3 tn The preterite with the vav (ו) consecutive is here subordinated to the next and main idea of the verse. This is the second use of this verb in the chapter. In v. 10 the verb had the sense of “when he began to grow” or “when he got older,” but here it carries the nuance of “when he had grown up.”
4 tn Heb “brothers.” This term does not require them to be literal siblings, or even close family members. It simply refers to fellow Hebrews, people with whom Moses has begun to feel close ties of kinship. They are “brothers” in a broad sense, ultimately fellow members of the covenant community.
5 tn The verb רָאָה (ra’a, “to see”) followed by the preposition bet (ב) can indicate looking on something as an overseer, or supervising, or investigating. Here the emphasis is on Moses’ observing their labor with sympathy or grief. It means more than that he simply saw the way his fellow Hebrews were being treated (cf. 2:25).
sn This journey of Moses to see his people is an indication that he had become aware of his destiny to deliver them. This verse says that he looked on their oppression; the next section will say that the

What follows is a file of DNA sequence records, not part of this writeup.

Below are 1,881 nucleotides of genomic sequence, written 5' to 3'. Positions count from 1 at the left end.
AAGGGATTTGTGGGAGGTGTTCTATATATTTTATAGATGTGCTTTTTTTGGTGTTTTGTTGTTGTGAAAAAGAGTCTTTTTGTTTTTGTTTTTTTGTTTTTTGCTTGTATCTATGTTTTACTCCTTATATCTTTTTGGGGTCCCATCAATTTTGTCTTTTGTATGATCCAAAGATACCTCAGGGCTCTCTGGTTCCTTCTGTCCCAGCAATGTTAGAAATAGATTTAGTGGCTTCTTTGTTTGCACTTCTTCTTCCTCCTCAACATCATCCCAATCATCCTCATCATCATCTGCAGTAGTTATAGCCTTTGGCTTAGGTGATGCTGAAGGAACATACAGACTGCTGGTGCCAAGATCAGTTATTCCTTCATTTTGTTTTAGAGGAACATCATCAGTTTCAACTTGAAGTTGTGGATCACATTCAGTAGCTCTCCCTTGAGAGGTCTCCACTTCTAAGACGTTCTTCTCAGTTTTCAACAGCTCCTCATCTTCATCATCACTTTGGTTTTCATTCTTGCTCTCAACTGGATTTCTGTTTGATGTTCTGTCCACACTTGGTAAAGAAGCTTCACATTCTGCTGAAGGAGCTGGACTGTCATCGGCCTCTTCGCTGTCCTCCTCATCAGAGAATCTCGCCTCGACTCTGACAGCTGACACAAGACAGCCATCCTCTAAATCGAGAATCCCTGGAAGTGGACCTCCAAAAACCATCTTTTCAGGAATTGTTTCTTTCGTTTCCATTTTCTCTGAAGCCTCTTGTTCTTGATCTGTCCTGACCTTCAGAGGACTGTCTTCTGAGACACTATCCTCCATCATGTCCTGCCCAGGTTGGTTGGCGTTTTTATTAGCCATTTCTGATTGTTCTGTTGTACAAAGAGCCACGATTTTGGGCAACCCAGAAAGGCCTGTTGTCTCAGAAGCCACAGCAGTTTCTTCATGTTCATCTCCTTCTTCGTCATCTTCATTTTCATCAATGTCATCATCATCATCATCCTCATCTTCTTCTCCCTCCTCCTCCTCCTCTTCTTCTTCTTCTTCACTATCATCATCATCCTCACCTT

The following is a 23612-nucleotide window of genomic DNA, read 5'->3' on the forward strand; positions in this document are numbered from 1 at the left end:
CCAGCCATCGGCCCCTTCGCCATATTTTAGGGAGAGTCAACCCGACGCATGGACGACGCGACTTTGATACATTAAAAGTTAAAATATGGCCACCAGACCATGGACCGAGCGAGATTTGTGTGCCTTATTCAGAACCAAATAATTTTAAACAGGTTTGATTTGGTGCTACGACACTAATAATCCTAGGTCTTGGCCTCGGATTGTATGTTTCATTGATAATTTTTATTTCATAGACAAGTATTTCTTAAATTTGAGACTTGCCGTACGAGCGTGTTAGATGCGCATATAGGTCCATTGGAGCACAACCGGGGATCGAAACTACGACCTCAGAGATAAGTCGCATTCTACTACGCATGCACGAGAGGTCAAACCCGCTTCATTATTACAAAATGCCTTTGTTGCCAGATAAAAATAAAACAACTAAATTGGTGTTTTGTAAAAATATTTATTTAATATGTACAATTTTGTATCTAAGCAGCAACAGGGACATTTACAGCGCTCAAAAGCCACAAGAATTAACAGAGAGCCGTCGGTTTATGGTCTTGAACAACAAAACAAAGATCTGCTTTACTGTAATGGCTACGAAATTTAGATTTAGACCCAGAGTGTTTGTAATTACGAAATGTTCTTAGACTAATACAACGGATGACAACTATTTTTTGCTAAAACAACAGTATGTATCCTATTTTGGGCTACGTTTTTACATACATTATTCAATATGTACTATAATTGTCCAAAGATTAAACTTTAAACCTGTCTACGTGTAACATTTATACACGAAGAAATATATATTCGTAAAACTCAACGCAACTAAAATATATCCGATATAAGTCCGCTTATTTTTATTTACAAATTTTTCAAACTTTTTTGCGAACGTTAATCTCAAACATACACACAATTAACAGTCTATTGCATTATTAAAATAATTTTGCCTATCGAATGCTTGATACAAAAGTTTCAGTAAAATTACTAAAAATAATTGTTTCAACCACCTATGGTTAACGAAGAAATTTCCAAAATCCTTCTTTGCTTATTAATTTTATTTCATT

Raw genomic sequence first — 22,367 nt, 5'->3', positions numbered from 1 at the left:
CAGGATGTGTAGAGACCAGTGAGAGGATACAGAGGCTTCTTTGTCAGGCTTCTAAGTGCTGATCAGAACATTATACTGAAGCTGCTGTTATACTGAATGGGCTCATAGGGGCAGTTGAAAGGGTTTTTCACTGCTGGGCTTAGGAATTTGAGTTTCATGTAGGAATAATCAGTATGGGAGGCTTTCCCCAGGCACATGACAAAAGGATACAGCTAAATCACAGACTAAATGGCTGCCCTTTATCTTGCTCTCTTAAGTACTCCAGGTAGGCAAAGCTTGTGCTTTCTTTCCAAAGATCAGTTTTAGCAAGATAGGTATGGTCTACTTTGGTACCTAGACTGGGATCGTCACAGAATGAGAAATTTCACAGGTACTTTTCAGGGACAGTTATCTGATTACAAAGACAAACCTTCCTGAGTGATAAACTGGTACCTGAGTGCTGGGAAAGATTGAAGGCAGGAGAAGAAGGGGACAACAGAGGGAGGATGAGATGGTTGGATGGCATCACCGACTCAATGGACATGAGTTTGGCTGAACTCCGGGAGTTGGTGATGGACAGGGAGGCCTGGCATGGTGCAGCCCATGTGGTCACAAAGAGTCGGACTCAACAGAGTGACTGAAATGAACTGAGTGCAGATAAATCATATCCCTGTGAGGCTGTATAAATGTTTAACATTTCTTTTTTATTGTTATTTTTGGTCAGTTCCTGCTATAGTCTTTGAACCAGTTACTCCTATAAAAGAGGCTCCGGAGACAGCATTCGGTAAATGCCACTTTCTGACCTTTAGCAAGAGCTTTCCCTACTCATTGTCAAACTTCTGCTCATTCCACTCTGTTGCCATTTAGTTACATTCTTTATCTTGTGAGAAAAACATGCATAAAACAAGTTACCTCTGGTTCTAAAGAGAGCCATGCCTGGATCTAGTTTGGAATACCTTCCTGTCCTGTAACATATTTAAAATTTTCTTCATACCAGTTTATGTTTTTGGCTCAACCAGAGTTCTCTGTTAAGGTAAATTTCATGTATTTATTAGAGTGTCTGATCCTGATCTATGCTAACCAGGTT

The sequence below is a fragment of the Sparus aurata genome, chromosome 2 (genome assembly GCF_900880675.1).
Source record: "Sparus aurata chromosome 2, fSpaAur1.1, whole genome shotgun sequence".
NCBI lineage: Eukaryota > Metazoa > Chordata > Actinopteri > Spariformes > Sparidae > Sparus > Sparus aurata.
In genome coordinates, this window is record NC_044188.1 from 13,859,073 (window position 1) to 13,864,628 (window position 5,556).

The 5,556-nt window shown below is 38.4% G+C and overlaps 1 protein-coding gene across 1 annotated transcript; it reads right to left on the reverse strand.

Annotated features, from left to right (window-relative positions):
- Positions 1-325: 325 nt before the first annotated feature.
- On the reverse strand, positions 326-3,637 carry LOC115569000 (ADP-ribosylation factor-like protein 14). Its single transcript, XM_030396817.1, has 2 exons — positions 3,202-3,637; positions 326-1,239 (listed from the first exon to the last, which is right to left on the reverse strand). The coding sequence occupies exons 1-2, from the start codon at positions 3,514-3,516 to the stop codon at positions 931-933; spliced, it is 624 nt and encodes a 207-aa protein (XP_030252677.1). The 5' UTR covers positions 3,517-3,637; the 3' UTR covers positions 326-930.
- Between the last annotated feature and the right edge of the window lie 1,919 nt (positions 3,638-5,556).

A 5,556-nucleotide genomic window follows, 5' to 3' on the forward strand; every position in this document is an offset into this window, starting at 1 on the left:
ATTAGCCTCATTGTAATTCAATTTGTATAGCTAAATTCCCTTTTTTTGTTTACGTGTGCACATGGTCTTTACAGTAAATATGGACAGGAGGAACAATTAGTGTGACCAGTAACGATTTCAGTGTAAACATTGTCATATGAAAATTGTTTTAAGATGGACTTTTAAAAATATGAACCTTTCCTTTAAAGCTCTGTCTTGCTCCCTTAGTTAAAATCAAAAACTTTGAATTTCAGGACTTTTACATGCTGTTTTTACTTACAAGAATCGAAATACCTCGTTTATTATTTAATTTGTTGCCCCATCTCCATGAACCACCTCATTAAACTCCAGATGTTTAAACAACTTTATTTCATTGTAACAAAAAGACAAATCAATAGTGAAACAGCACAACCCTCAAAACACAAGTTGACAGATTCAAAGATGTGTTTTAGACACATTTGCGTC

6 tn The verb מַכֶּה (makkeh) is the Hiphil participle of the root נָכָה (nakha). It may be translated “strike, smite, beat, attack.” It can be used with the sense of killing (as in the next verse, which says Moses hid the body), but it does not necessarily indicate here that the Egyptian killed the Hebrew.
7 tn Heb “brothers.” This kinship term is used as a means of indicating the nature of Moses’ personal concern over the incident, since the appositional clause adds no new information.